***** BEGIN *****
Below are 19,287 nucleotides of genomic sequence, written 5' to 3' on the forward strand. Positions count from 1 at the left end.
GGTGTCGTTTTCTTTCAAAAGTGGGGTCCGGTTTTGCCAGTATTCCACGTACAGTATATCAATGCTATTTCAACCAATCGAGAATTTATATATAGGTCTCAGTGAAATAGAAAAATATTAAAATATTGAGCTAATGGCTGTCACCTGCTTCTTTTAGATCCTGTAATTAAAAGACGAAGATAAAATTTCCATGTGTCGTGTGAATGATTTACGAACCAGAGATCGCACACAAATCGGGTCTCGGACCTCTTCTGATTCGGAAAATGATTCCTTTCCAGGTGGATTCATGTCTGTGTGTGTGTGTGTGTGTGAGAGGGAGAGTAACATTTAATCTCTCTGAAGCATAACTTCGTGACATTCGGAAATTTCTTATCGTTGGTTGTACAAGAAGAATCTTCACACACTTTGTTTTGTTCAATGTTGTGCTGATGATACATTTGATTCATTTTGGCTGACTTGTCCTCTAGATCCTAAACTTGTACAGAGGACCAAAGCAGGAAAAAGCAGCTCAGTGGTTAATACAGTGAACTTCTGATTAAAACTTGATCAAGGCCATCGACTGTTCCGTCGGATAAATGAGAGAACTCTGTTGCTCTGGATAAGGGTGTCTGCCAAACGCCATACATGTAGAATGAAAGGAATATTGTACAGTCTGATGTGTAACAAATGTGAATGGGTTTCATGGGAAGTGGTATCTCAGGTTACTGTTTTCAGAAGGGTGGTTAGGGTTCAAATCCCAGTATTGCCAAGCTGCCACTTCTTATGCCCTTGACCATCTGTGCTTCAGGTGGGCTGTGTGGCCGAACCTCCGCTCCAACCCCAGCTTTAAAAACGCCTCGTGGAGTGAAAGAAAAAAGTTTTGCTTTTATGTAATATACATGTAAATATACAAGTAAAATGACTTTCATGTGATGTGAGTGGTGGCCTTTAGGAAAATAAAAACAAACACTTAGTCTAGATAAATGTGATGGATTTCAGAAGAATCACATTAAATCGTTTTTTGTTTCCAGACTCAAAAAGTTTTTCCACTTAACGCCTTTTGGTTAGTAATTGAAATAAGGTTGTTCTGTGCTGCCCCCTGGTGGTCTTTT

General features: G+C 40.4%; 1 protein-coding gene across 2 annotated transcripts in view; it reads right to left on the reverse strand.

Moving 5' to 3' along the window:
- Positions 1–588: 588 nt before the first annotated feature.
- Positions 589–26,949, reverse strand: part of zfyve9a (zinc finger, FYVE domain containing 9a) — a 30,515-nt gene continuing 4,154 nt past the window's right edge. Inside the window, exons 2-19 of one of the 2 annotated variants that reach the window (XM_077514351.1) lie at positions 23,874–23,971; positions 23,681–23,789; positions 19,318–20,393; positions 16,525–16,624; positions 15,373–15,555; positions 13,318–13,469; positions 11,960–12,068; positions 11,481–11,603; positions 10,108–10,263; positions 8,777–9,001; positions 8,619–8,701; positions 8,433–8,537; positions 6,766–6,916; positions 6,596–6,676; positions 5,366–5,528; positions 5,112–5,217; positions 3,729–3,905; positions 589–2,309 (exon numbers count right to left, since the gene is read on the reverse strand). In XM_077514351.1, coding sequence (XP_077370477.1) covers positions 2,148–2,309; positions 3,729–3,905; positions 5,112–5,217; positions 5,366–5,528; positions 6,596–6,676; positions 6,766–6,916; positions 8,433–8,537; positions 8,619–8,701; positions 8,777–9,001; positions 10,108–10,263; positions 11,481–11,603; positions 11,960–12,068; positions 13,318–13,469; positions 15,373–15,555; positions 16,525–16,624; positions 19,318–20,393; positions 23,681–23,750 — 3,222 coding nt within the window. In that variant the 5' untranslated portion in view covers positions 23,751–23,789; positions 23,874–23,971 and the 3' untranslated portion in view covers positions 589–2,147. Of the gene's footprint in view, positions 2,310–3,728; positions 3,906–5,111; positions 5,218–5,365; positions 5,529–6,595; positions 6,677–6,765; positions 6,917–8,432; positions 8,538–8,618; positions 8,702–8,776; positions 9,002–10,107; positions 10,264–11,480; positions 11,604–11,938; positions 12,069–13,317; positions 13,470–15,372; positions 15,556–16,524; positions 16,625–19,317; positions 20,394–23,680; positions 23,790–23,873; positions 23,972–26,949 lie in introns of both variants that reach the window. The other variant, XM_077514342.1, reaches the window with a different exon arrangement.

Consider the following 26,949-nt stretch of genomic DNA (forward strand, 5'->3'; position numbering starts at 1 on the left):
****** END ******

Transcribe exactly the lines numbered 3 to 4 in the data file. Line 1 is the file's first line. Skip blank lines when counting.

General features: G+C 40.4%; 1 protein-coding gene across 2 annotated transcripts in view; it reads right to left on the reverse strand.

Moving 5' to 3' along the window: